Photo credits: Beidaihe Bird Observatory.


Here, the primary coverts are visible and show to have only a very narrow fringe which is even more narrow along the tip. In first winters the fringe should be thicker, often more frayed and most thick along the tip.
Note also the adult-type wing-coverts with white fringes which not reach the base of the feather. Well advanced first winters could show at least some adult-type coverts.
Photo by Cock Reijnders

Here the uniform and deep black face is well visible; typical of adult males form the ‘redstart/wheatear-group’ in autumn. First winters are more extensive pale tipped including the loral area.
Photo by Marijn van Oss




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4 Responses to Caspian Stonechat ssp variegatus on Vlieland

  1. Tom van der Have says:

    @ Nils: I think this bird showed several other adult characters: jet black primaries (same colour as tail feathers) and a narrow white margin to the primary coverts. Unfortunately, the latter character is concealed by the body feathers in the above picture! Furthermore, the inner tail feathers were unmoulted and the left outer tail feather (t6) was still growing. Such an advanced tail moult stage seems unlikely to me to occur in 1st winter birds. The moult strategy in several Saxicola taxa has been studied in depth, including breeding and hybridisation studies. Maurus is exceptional compared to rubicola and African taxa that it produces only one clutch and has a very early moult. If this applies also to variegatus (one clutch, early moult) then indeed a more advanced moult stage would be expected in autumn if it breeds earlier than maurus. The maurus population in Kazakhstan apparently also has some white at the basis of the tail feathers, but this is usually concealed by the upper tail coverts.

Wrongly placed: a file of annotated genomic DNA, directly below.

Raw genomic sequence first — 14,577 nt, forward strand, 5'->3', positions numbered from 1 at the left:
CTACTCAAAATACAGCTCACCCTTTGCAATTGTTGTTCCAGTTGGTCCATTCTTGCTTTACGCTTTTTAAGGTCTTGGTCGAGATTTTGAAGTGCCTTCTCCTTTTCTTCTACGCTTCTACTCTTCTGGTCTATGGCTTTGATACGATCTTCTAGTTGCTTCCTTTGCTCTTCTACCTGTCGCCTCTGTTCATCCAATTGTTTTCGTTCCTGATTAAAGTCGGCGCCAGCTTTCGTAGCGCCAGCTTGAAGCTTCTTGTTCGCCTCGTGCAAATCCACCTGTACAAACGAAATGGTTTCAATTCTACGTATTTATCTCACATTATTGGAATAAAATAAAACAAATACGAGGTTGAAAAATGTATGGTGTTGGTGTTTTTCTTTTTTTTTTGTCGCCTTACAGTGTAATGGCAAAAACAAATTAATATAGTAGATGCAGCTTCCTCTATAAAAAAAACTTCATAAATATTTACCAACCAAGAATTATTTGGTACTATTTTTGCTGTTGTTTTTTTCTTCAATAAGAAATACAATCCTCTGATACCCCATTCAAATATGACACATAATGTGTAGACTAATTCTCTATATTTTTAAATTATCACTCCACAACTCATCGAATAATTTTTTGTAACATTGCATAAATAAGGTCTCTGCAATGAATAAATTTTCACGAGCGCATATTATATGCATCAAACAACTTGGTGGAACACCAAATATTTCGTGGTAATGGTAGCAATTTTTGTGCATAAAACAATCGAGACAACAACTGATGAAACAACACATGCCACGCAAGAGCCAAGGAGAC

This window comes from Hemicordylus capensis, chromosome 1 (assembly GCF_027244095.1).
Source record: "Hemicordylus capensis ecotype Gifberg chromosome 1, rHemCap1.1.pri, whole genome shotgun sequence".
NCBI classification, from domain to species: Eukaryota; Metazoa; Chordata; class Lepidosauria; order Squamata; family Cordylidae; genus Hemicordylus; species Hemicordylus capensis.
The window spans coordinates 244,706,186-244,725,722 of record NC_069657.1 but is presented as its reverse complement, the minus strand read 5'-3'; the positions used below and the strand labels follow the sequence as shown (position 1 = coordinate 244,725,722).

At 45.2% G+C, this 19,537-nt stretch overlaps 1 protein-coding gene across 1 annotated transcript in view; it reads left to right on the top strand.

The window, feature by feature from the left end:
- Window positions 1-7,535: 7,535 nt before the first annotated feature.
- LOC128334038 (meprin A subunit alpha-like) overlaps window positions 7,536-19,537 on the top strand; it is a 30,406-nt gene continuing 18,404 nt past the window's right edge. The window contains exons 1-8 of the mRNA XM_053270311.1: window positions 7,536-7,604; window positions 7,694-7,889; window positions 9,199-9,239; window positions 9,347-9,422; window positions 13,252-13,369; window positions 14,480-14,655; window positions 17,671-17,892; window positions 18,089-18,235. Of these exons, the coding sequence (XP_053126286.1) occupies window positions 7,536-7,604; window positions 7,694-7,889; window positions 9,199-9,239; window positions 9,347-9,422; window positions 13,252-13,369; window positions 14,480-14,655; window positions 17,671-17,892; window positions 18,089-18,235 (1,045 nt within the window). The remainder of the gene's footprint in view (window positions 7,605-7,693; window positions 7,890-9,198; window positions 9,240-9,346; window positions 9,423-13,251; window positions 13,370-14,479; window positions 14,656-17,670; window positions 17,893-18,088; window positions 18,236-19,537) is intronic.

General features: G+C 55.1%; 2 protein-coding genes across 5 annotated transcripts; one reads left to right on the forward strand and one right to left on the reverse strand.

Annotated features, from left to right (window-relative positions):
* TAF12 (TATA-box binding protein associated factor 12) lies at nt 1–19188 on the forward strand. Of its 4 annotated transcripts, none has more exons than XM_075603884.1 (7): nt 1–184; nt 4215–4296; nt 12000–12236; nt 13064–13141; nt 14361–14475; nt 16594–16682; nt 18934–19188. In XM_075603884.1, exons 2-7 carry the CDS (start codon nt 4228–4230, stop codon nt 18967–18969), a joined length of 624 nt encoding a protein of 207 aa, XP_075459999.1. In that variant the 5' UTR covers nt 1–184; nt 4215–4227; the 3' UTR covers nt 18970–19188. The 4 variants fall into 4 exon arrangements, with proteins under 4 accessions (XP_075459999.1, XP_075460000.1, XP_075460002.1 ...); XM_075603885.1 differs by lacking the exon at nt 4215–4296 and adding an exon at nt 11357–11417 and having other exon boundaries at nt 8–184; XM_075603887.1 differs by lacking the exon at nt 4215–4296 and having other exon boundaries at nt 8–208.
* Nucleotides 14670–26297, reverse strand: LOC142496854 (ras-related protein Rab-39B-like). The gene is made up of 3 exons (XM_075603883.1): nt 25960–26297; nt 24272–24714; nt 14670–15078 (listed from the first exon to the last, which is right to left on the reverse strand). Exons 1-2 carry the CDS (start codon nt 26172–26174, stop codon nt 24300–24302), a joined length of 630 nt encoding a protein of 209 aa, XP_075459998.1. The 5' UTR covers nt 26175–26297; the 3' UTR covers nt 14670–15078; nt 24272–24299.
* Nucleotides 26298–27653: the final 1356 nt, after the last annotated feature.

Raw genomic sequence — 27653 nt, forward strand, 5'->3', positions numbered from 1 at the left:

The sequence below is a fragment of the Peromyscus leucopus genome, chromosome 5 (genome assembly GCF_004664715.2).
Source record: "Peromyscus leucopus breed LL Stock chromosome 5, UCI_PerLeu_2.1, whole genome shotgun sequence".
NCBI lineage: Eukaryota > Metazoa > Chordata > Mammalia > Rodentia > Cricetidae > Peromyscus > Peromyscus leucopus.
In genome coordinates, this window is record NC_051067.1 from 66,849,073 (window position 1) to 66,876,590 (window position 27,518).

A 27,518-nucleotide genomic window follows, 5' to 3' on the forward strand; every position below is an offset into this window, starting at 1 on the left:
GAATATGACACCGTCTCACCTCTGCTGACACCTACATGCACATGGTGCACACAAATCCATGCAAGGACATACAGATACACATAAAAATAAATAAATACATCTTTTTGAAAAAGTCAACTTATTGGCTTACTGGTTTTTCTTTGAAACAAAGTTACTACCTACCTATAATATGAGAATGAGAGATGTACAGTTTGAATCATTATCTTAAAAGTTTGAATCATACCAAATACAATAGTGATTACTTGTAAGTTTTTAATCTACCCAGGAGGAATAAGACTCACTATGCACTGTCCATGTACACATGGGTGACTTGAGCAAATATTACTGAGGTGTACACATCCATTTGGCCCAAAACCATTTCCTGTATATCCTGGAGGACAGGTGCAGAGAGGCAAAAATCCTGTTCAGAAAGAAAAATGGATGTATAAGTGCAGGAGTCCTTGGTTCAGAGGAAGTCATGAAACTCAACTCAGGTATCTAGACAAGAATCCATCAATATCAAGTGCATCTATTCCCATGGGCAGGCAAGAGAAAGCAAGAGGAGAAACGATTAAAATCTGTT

2. Brian S says:

    Hi Nils. I too think this is at least a 2cy+ male (adult), for the reasons Tom states, but also something simple like the all black loral feathers that would have pale tips in 1-w male – . Greta bird and very jealous.

  3. nilsvanduivendijk says:

    Hi Tom and Brian,
    The main problem not to call this an adult was the shape of the tail-feathers, which maid me and several others believe that this is ‘diagnostic’ for a first winter, despite indeed the rather overwhelming things suggesting otherwise. Beside your input, Magnus Hellström send us a very useful email in which he also questioned the age as first winter, and he also wrote that at least some adult stejnegeri have the same pointed tail-feather shape as the Vlieland-bird.

    Also the borders between the black and white parts in the tail of the Vlieland-bird are sharp, while in the first winter bird in the link towards Yoav’s blog (thanks Brain!) shows diffuse borders.
    All in all, this put everything into its place.

    Thanks you very much to have you involved here!

  4. Pingback: Stejneger’s Stonechat in the Netherlands? | Birding Frontiers